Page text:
The Reform Party

A Brighter Future Tomorrow, Today.

Reform Calls on the PAP Government to Explain Why They Have Been Unable to Fix the Public Transport System Despite Spending Tens of Billions of Dollars without Proper Accountability

Published: 8th July 2015

Yesterday’s collapse of both the North-South and East-West Lines for several hours is graphic evidence that the Government is still no nearer fixing the serious problems with the MRT that first appeared in December 2011. Last night’s breakdown was even worse than the one in 2011 since it affected both lines at the same time. Worse still it is evidence of the lack of accountability and conflicts of interest that affect the PAP Government at all levels and indication that the Government’s $60 billion of investment in new MRT lines is giving Singaporeans poor value for money.

From state media reports the cause of the breakdown appeared to be similar to the one that had caused the shutdown of the entire system in 2011. The Committee of Inquiry report in July 2012 found the cause to be sagging of the third rail (which carries power to the trains), caused by defective fasteners, which damaged the trains’ Current Collector Devices and caused the power transmission to fail. The COI report catalogued a sorry tale of incompetence in SMRT and Land Transport Authority (LTA) senior management with seemingly little understanding of the division of responsibilities between the two. LTA are supposed to pay for and manage the infrastructure of track and signalling while SMRT run the actual train services and collect revenue.

In many instances, the trains’ back-up batteries failed to function for the prescribed time leaving the stranded trains without power or ventilation. Astonishingly, SMET had not been conducting regular maintenance checks on the batteries. In addition SMRT was going through the motions of maintenance but had not implemented several checks that were prescribed when the MRT lines were first completed.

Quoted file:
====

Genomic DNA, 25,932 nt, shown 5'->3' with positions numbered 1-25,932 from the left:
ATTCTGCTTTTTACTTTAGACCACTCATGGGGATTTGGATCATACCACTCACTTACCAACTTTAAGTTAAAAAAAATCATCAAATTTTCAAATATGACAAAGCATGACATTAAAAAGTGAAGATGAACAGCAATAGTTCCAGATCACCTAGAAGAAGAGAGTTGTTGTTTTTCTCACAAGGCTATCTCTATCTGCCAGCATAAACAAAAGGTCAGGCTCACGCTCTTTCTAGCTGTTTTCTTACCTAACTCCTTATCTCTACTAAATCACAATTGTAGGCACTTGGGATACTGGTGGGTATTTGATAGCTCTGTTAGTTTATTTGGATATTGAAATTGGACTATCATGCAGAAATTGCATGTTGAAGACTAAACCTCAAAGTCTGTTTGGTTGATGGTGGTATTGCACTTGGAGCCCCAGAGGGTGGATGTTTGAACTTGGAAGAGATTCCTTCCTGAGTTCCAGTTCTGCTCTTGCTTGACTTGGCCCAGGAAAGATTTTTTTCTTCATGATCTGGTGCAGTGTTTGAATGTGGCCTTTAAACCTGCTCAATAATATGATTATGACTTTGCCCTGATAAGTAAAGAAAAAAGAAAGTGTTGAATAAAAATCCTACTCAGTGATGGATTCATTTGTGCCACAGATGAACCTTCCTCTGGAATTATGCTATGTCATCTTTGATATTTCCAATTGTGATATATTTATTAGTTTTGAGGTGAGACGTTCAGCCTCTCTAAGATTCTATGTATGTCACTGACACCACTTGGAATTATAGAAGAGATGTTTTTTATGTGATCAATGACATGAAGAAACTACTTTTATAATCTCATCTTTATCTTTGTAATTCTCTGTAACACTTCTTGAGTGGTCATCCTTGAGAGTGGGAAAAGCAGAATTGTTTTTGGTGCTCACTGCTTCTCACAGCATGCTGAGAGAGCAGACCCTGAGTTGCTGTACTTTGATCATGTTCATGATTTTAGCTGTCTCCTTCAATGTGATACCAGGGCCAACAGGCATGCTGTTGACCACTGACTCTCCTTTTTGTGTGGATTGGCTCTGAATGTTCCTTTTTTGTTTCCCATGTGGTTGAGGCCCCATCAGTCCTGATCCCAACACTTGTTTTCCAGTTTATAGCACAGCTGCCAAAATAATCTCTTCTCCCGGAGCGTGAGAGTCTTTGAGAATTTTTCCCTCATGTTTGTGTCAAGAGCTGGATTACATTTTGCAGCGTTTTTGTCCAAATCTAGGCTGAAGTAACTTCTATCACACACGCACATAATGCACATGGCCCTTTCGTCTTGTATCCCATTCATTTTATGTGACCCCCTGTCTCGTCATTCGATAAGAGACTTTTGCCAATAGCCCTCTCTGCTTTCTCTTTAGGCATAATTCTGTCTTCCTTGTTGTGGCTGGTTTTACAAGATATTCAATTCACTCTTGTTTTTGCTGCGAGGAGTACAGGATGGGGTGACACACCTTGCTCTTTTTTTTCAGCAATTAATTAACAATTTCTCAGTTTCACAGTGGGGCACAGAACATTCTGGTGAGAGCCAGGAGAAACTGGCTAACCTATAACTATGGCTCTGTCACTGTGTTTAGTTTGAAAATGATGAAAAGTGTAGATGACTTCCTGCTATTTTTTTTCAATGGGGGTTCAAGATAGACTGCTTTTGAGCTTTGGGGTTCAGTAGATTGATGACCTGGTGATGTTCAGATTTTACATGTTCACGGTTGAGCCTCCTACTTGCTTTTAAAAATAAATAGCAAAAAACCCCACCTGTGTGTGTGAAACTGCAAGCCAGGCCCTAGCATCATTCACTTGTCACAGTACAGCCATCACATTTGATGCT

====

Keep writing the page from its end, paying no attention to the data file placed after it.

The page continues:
When the crisis occurred there was little familiarity among the SMRT staff with the emergency procedures and often overlap and confusion between SMRT and LTA as to where responsibility lay. What emergency bus services were laid on were wholly inadequate with chaotic scenes of hundred, even thousands, of commuters thronging bus stops but being unable to board.

From the state media reports the same problems appear to have occurred last night. Emergency power supplies to the stranded trains were inadequate, there was chaos at the stations and no announcements were made to passengers on other parts of the transport system such as the Circle Line not to travel to NS or EW Line stations. Emergency bus services were just as inadequate with hundreds queuing for each bus.

Reform Calls for a Fresh COIReform therefore demands that the PAP Government convene a fresh Committee of Inquiry (COI) to investigate the causes of last night’s breakdown. As the Government owns SMRT through Temasek’s majority stake and also regulates it, through LTA there is a serious conflict of interest. We therefore need the COI to be chaired by someone outside the Government and the public transport industry, preferably a foreign expert who has experience with running a world-class public transport system. The new Committee should report on whether the previous COI’s recommendations were implemented in full and if not, why not.

Reform Calls for an Independent Regulator

As we have said several times there is a fundamental conflict of interest in having LTA regulate and investigate SMRT when both are arms of the Government, You cannot have the owner of the transport system also control the regulator which is responsible for seeing that the transport companies meet service standards. LTA is what is called a captive regulator. Its decisions will be influenced by the interests of the owner of the transport system (the Government) not of commuters.

SMRT is a publicly listed corporation but Temasek owns the majority stake and appoints the CEO and senior management. LTA builds and leases the infrastructure, including stations, track, signalling and rolling stock to SMRT and SBS Transit (which operates the North East Line). SBS Transit is a subsidiary of Comfort Delgro, which is closely connected to NTUC and has several ex-civil servants, Temasek executives and PAP MPs on its board. The division of responsibility between the transport companies and LTA is not clear even to the staff of both entities as shown by the confusion in 2011 over who was running the Operations Command Centre in the crisis. This confusion seems to have recurred with this breakdown.